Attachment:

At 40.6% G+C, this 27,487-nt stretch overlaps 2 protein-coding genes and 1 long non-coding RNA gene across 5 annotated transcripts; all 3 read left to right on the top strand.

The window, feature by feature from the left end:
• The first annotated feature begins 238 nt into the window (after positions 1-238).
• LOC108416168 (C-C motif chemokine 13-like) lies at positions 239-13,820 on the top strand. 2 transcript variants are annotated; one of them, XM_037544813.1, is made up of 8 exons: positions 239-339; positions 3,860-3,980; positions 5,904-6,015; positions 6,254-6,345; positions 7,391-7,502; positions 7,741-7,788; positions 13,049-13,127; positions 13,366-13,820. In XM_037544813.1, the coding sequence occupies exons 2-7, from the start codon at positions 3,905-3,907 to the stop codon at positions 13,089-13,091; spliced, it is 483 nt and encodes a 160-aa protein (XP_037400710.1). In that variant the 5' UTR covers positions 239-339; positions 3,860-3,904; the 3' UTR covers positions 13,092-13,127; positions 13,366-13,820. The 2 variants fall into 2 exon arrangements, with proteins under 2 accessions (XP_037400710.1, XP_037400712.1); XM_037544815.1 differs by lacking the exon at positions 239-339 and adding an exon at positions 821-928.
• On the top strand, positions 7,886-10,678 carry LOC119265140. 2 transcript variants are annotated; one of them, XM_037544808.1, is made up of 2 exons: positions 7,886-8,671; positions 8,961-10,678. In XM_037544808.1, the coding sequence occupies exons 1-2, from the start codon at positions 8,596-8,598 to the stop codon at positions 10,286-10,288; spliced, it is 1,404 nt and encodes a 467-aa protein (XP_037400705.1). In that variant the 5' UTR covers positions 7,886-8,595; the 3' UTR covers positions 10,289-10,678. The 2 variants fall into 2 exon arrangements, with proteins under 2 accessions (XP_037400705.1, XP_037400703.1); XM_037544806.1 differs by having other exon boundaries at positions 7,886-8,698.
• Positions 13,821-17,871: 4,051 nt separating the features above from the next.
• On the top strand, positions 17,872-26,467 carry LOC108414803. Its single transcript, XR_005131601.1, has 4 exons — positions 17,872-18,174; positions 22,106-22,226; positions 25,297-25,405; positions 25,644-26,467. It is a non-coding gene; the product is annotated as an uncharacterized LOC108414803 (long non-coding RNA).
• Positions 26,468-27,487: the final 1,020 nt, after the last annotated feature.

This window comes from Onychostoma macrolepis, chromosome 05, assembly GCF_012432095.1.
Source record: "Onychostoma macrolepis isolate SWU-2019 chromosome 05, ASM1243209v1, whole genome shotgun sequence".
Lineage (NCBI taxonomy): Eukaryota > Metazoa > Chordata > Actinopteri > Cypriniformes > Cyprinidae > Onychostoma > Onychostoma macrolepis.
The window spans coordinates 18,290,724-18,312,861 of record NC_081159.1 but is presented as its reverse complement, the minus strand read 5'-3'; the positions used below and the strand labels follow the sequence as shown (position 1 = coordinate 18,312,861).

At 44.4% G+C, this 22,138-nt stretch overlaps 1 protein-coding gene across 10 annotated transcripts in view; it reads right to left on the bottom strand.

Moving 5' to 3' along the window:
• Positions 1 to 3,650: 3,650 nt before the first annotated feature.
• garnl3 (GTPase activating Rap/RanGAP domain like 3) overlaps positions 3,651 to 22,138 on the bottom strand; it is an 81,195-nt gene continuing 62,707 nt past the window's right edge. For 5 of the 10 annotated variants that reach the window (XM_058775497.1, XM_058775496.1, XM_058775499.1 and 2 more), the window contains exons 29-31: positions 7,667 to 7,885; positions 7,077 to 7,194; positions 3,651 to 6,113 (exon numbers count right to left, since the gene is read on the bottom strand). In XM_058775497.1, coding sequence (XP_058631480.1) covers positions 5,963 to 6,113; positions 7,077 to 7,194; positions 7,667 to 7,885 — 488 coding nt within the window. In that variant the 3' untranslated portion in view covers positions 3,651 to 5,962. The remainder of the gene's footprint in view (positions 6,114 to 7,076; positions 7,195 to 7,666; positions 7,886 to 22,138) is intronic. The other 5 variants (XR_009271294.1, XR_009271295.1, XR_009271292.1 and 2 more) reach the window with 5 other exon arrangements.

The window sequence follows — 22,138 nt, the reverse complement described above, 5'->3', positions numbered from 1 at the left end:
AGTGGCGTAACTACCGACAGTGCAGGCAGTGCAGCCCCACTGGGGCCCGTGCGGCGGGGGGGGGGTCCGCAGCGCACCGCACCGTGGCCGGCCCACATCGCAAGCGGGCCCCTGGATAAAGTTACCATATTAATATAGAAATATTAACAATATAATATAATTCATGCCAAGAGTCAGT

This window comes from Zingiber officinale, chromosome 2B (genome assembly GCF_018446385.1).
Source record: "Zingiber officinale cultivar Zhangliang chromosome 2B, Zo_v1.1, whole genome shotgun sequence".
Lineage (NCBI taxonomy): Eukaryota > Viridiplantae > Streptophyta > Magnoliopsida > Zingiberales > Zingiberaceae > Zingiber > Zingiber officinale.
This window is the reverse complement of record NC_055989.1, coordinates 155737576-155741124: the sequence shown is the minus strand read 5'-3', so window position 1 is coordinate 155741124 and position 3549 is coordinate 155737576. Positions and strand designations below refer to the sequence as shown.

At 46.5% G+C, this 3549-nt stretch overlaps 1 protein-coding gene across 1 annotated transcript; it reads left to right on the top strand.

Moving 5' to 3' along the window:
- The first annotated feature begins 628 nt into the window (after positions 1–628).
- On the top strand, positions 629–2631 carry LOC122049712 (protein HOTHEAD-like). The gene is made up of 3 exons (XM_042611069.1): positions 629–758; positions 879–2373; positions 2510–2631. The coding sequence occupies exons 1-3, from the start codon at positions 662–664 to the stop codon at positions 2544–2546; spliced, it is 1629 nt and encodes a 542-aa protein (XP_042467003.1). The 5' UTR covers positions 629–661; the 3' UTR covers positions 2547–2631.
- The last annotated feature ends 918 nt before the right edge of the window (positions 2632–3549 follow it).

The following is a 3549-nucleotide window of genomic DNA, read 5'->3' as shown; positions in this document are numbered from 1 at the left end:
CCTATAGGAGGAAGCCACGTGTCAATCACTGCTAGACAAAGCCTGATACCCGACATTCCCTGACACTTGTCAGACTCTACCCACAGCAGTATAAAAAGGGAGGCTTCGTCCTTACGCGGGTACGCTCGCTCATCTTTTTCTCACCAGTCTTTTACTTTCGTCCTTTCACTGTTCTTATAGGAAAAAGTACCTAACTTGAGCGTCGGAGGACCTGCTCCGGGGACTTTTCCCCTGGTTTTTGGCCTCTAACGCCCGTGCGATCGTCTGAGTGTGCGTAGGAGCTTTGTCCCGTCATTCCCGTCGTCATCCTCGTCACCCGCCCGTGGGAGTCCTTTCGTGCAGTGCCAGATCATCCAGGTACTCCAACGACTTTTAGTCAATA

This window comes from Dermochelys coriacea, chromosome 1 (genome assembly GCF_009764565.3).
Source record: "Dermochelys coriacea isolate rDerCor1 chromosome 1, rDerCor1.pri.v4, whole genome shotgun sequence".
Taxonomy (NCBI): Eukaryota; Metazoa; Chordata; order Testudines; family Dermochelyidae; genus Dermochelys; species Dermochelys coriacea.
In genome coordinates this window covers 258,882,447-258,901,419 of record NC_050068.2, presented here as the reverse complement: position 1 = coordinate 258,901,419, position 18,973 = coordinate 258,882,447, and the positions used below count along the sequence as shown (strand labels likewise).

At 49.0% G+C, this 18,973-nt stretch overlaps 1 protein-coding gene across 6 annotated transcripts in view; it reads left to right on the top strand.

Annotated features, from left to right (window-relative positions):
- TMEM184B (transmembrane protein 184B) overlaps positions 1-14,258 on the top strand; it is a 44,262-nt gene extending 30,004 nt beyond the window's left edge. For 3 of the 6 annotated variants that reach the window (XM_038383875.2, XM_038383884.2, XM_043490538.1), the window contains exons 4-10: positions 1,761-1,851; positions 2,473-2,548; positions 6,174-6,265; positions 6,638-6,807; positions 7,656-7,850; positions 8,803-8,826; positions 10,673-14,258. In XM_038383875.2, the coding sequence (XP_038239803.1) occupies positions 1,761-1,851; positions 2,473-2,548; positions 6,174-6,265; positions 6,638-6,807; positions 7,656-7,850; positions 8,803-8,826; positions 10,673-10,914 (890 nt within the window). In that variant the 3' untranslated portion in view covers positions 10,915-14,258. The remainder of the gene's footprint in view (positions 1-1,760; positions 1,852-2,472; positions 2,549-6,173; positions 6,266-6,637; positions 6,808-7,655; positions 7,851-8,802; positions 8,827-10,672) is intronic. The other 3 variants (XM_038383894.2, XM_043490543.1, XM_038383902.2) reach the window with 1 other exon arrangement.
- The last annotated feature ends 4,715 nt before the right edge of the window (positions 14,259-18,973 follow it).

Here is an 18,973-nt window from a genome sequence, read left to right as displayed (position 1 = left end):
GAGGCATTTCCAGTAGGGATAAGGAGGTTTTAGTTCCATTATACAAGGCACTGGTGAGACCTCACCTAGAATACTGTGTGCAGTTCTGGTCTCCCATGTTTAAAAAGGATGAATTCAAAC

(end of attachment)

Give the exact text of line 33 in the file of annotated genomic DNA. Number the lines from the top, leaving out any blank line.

In genome coordinates this window covers 258,882,447-258,901,419 of record NC_050068.2, presented here as the reverse complement: position 1 = coordinate 258,901,419, position 18,973 = coordinate 258,882,447, and the positions used below count along the sequence as shown (strand labels likewise).